September 14, 2017

TFS / VSTS Customization

ShortURL: http://wp.me/pb7U7-2DL

I started working heavily with Microsoft Team Foundation Server (TFS) in the summer of 2016 and may be migrating to Visual Studio Team Servcies (VSTS) in the not-so-distant future. The need to customize TFS operations was almost immediately obvious, and the complexity of the customization only increases in proportion with the use of the tool. This page is a (growing) list of links that I’ve found useful.

Runtime Environment Variables

Environment variables are available for use during both build and release operations. These are my go-to references when I need to figure out how to get to runtime data.

Marketplace Extensions

The Visual Studio Marketplace offers many useful extensions for TFS & VSTS. Some implement or extend features such as dashboards, but the ones I’m most interested in (at least for now) are the build and release tasks. Like apps on a smart phone, these little gems eliminate the need for writing extensive scripts to compile code and deploy products. I’ve found it important to check the Marketplace often for new items as well as for updates to extensions already in use.

Favorites

Futures

Forgo

• Hopefully, I won’t have to add any extensions in this section.

Custom Scripts & Extensions

If you can’t find what you need in the Marketplace, you can always write your own deployment scripts and extensions. These can be published or retained for internal use only, your choice. Here is a list of useful resources for beginners.

Extensions

Powershell

More to come…

June 5, 2015

Playing WAV Files In PERL

Filed under: Perl,Programming — Brandon @ 3:42 pm
Tags: , , , , ,

I don’t remember why exactly, but a few years ago I wrote a countdown timer that would sound a chime when it reached zero. I decided to keep the code that plays the sound for future reference. Note, this works using ActiveState PERL on Windows.

 use Win32::Sound;

 $wav = 'C:\path\to\file.wav';  Win32::Sound::Play($wav); 

January 30, 2012

Filed under: How-To,Online Tools,Perl,Programming — Brandon @ 4:08 pm
Tags: , , , , , , , , ,

So, I’d like to have a current traffic map delivered to my e-mail at the precise moment I’m leaving work for the day. Call me lazy, but this is the sort of thing that can be automated pretty easily and I don’t want to go look it up, I want it delivered. Someday, I’ll get around to setting this up, but as they say, a journey begins with a single step. In this case, the step is to find a way a good to download Google Maps with a script. For now, that is the scope of this post.

Here’s some initial research to plow through:
Mapki: Google Map Parameters Best reference so far!
A PERL/Wget solution
A Python script
MapTileCacher in PERL
In Bash

* On 2/7/2012, I tried using the Google Static Maps API and received Error 400 (malformed or illegal request) when using the URL described therein. I have had more luck using Google Maps directly to frame the map, getting the (perma)link, and tweaking the parameters.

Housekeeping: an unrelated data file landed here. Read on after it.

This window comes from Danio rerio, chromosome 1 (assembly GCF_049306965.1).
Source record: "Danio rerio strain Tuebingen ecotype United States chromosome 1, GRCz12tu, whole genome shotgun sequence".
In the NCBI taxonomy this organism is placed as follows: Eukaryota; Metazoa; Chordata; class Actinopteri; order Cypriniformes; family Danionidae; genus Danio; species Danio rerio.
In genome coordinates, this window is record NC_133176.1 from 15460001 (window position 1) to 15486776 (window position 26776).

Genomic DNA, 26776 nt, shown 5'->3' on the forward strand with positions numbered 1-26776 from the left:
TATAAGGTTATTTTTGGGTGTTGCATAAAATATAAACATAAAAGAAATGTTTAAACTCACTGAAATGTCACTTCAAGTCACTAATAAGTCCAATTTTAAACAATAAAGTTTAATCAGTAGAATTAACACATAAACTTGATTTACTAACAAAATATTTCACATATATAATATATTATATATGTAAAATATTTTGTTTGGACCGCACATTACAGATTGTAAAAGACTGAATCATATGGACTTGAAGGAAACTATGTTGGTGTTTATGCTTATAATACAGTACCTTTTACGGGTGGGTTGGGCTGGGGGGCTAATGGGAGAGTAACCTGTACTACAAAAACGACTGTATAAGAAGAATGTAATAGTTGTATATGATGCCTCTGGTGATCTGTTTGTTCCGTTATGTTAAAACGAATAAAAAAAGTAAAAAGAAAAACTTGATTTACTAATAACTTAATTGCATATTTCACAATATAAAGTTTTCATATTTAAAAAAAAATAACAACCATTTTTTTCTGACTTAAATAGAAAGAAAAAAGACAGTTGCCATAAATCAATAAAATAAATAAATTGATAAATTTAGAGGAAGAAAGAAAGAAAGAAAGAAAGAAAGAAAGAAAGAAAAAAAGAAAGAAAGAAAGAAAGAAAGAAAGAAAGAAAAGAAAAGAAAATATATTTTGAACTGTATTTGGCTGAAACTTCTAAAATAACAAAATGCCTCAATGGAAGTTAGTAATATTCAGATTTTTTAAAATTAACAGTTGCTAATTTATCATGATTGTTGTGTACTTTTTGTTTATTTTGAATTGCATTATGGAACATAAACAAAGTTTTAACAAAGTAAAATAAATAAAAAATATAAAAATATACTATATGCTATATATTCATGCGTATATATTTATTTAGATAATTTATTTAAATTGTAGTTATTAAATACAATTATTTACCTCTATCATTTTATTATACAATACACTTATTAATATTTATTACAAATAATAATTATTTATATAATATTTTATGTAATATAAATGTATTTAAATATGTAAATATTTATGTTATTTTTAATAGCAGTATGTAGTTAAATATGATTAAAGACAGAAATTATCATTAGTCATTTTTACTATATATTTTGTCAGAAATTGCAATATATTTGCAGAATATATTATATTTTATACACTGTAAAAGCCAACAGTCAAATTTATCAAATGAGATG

October 7, 2011

Semaphores

Filed under: Programming — Brandon @ 10:00 am
Tags: , , ,

A semaphore is an abstract data type used to control access to a common resource in a parallel programming environment.

Javaworld Q&A article from 1999
Java Named Semaphores by Mark Nadelson, C/C++ Users Journal
Concurrent Programming Using Java by S. J. Hartley, Drexel University

March 1, 2010

The Mark Of The Web

Home > My Lists > Programming Notes > HTML & CSS > The Mark Of The Web

Starting with IE for XP SP2, web pages generated locally (e.g. in a temp directory) do not load properly in Internet Explorer if they include Active Content. This is a result of improved security surrounding the Local Machine Zone. Depending on your operating environment, it may not be possible or desirable to change IE’s security settings; moreover, such changes would have to be applied to all machines accessing local content. The “Mark of the Web” is a better solution.

Microsoft has implemented a new feature called the “Mark of the Web” (or MOTW for short). It is a specially-formated HTML comment that directs IE to open the page in the same security zone as the specified URL. Two valuable examples are:

<!-- saved from url=(0014)about:internet -->

and

<!-- saved from url=(0016)http://localhost -->

Under default security settings, IE is forced to open the page with the former code in the Internet Zone and a page with the latter code in the Local Intranet Zone. The number in parentheses is the number of characters in the URL.

July 30, 2009

HTML Special Characters

Filed under: HTML,Programming — Brandon @ 10:43 am
Tags: , , ,

Home > My Lists > Programming Notes > HTML & CSS > HTML Special Characters

I often need the HTML codes for special characters. I’d love to compile a definitive list of my own here, but until I have the time this reference will have to do.

Blog at WordPress.com.